Our dynamic component should simulate our golf swing as close as possible. I love the medicine ball scoop toss for this one. It will allow us to produce some power and strength in the torso, hips and core. This involvement of the body mimics features of our golf swing. It is good to use a light ball around 6 pounds so that we can throw it hard and fast, reinforcing swing speed (fig. 3).
Looking for a personal trainer to improve your golf game with golf specific workouts? Contact FAST for a free fitness assessment today.
With the World Series coming up, were going to look at a few things that can help with training for the greatest sport of all, Baseball!
First off, we know that there is a lot of rotation that takes place in baseball.
Even though there is a lot of rotation that takes place in this sport while throwing and hitting, this does not mean that we should solely work on exercises that include rotation. Mobility, strength, and power are also major aspects of the sport and its demands.
Think of a pitcher’s hips and thoracic cavity during the pitching delivery. During this movement, both the hips and shoulders must be able to rotate and even dissociate from each other in order to develop the most amount of power. In turn, it will create more velocity on the pitch.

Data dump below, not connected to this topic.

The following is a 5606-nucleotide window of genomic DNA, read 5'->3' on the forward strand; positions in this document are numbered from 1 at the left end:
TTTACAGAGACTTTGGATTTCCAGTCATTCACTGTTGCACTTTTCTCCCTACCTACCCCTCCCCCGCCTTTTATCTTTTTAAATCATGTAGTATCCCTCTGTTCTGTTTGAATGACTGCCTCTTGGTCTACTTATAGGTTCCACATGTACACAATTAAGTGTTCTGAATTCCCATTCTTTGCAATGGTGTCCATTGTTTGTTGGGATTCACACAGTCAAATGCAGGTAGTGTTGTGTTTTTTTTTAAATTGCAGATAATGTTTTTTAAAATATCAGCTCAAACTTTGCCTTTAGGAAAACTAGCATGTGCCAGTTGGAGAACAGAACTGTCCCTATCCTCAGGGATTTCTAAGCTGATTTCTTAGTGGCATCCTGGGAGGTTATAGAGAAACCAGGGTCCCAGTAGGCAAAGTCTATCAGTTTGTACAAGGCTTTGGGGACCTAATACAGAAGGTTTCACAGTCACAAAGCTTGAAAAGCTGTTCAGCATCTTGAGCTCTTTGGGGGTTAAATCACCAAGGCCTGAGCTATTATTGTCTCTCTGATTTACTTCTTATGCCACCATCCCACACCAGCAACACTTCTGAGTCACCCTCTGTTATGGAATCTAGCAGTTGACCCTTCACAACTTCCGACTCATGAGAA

Pause the television next time while watching a baseball game at any point before the pitcher delivers the pitch and look at the hips and the shoulders. There is a lot of separation that takes place throughout the pitching delivery. Moreover, there is a lot of stress placed on the shoulders and elbow if you are a baseball pitcher. Knowing that throwing a ball overhand is not easy on the shoulders, and being able to maintain or gain mobility through the thoracic cavity will help not only increase velocity but help maintain good shoulder health too.
Pitchers do need to develop strength in addition to mobility to be able to reach top velocity.
The power comes from the ground up. If we can develop a good lower body strength, the pitcher will be able to produce more power and velocity on the pitches. A great strength training exercise that can help with this is the deadlift.
Lastly, pitchers are not the only players on the field who need to keep their shoulders in mind while training.
If you really pay attention to a player when they dive, you will notice quite a few arm angles that may look like they hurt. Thus, our training program needs to include not only complete shoulder strength and stability but mobility as well. Including this into our training programs will allow the body to withstand these awkward positions that the body takes on during a game or season.